Torrejas maple caramel apples, cinnamon ice cream
Torrejas
maple caramel apples, cinnamon ice cream

Torrejas is a Cuban dessert akin to French Toast. Egg bread or brioche is used as a base, and the bread is fried in oil, not butter. It is then smothered in a delectable sugar cinnamon syrup before serving. The Duck & Waffle version is delicious (and is meant for two, so don’t worry, I shared with Frankie)! Apples and cinnamon are a classic combination, and everything in this adorable cast iron skillet came together delectably. Crunchy apple, crisp-on-the-outside-chewy-on-the-inside bread, cool ice cream… the marriage of flavours was well balanced and the dessert was filling without being heavy (it’s definitely for two people – I couldn’t have finished that solo).

All in all, our meal was great and I most certainly want to return again, because there’s so much more to try (foie gras crème brûlée with butter roasted lobster????? YES PLEASE). The service was pleasant and quick, and it’s amazing to think that these guys run that ship 24/7 (and according to Frankie, it’s even busier at 3am)! The views were a breathtaking bonus, though Tita Lynn wasn’t exactly fond of the view on the way down in the elevator…

Walking by the Gherkin post-lunch. (iPhone 5)
Walking by the Gherkin post-lunch. (iPhone 5)

After parting ways with the Samsons, my sister and I made our way to the Museum of LondonOne of London’s lesser known museums, this one, too, is FREE and documents the history of London specifically, from Roman times to the present. The way the museum is laid out is chronologically, which is really cool. This October, a Sherlock Holmes exhibition is starting up — so it’s certainly worth a visit!

One of Selfridges' two antique 1920s elevators. These Art Deco elevators were famous and even had glamorous ladies whose full time job was operating it up and down!
One of Selfridges’ two antique 1920s elevators, now at the Museum of London’s 20th Century exhibit. These Art Deco elevators were famous and even had glamorous ladies whose full time job was operating it up and down! (iPhone 5)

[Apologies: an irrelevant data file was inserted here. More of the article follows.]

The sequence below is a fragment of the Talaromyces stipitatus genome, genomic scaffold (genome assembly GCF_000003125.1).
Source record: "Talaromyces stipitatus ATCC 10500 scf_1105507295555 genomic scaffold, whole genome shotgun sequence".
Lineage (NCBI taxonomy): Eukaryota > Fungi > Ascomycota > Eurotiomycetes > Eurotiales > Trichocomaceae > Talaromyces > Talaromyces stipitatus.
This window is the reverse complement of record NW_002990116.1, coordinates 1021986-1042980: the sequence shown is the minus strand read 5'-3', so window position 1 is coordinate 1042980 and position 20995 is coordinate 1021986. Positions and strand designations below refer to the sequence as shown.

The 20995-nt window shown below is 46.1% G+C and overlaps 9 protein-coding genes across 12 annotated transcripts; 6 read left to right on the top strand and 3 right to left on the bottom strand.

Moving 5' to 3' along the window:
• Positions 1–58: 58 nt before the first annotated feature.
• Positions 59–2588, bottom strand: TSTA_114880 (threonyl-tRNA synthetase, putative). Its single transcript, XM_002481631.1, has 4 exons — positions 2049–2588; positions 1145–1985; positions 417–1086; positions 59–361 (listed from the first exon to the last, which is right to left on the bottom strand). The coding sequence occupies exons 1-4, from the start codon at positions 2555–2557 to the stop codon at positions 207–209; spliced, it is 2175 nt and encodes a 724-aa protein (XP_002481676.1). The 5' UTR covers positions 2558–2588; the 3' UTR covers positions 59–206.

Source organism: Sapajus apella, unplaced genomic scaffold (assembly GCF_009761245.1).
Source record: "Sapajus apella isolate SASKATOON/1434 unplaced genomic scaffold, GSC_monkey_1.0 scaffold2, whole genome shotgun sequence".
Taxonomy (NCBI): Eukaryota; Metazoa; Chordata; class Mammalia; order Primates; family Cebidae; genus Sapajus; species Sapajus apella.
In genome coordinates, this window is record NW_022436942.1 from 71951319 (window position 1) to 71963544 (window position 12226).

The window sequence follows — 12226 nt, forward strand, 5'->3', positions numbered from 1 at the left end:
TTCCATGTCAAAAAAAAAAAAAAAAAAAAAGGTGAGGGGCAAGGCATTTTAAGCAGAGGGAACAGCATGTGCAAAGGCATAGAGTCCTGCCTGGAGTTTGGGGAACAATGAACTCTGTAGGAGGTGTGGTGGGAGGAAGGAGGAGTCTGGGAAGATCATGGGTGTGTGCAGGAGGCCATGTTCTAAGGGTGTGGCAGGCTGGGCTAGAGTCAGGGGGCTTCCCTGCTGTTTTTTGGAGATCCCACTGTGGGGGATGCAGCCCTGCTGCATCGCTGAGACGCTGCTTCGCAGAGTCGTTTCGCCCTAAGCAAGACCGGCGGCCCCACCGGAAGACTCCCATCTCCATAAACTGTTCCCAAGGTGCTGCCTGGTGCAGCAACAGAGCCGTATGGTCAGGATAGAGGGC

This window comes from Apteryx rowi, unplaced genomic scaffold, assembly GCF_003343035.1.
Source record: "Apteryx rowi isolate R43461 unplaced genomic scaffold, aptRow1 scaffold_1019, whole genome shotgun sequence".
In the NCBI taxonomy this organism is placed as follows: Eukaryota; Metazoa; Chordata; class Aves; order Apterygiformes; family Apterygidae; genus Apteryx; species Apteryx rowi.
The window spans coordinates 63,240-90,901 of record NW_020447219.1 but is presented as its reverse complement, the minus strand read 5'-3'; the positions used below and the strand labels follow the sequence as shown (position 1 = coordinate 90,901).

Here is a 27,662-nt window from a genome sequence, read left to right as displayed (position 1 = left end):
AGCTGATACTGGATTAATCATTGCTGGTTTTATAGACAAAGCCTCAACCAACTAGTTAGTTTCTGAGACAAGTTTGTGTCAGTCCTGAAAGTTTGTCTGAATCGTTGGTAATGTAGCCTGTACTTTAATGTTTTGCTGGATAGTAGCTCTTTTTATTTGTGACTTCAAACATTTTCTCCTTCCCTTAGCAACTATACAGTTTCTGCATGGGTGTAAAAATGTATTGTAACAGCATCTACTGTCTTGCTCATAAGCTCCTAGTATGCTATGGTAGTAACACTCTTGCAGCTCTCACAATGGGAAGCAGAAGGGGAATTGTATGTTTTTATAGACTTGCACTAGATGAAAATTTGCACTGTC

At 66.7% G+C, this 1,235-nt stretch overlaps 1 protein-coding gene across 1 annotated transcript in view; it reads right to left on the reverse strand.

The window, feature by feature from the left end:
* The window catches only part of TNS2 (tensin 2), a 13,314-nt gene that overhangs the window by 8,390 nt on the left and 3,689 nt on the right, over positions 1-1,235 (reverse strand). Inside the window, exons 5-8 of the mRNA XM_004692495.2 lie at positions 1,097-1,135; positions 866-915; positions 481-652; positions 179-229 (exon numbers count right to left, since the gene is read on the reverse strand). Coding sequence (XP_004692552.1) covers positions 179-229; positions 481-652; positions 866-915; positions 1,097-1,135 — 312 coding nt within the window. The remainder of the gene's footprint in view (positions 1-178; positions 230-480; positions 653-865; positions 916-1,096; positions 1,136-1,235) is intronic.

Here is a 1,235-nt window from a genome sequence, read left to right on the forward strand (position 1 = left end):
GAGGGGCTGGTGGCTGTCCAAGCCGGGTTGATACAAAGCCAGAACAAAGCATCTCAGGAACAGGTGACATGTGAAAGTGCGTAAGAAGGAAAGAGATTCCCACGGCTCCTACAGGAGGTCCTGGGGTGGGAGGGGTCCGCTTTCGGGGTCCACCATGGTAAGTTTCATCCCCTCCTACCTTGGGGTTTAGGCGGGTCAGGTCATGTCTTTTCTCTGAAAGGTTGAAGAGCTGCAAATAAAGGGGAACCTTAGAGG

I actually was so absorbed in the museum that I didn’t take very many photos of it at all!

Fortunately, I caught a snap of this…

The 2012 London Olympic Cauldron!
The 2012 London Olympic Cauldron! (iPhone 5)
So incredibly cool to be this close to it. (iPhone 5)
So incredible to be this close to it. The lighting is terrible, and I couldn’t stay to take another since the museum was closing and we had to leave… but cool nonetheless. (iPhone 5)

Before calling it a day, my sister and I made our way to the Tate Britainwhich is open until 10pm on the first Friday of every other month. This was great, because we were able to visit it without having it eating into another day where we were doing something else. There was much going on – music, slam poetry, drinks and merriment. It was such a different atmosphere to the usual daytime crowd – less kids, for starters. I was fortunate enough that we went to the Turner gallery and we had it practically to ourselves.

Serenity. (iPhone 5)
Serenity. (iPhone 5)

It was a quiet, sweet end to our Friday… and with another jam-packed week to go in London, it was good that we got a nice rest!

In my next post, I get to visit Leavesden Studios’ Warner Bros. Studio Tour (HARRY POTTER!!!), and spend the day with Karrie! STAY TUNED! 🙂


Follow Along on my England 2014 Journey!

DAY 1: Travel & Settling In Bath 
DAY 2: Cheddar, Glastonbury, & Wells with Mad Max Tours
DAY 3: Salisbury, Bath, & Razorcat Tours
DAY 4: Touring Oxford with Oxford City Walk
DAY 5: The Houses of Parliament & Winchester
DAY 5: FOOD – Dinner by Heston Blumenthal
DAY 6: St. Paul’s Cathedral, Leadenhall Market, Duck & Waffle & more! (You’re on this page right now!)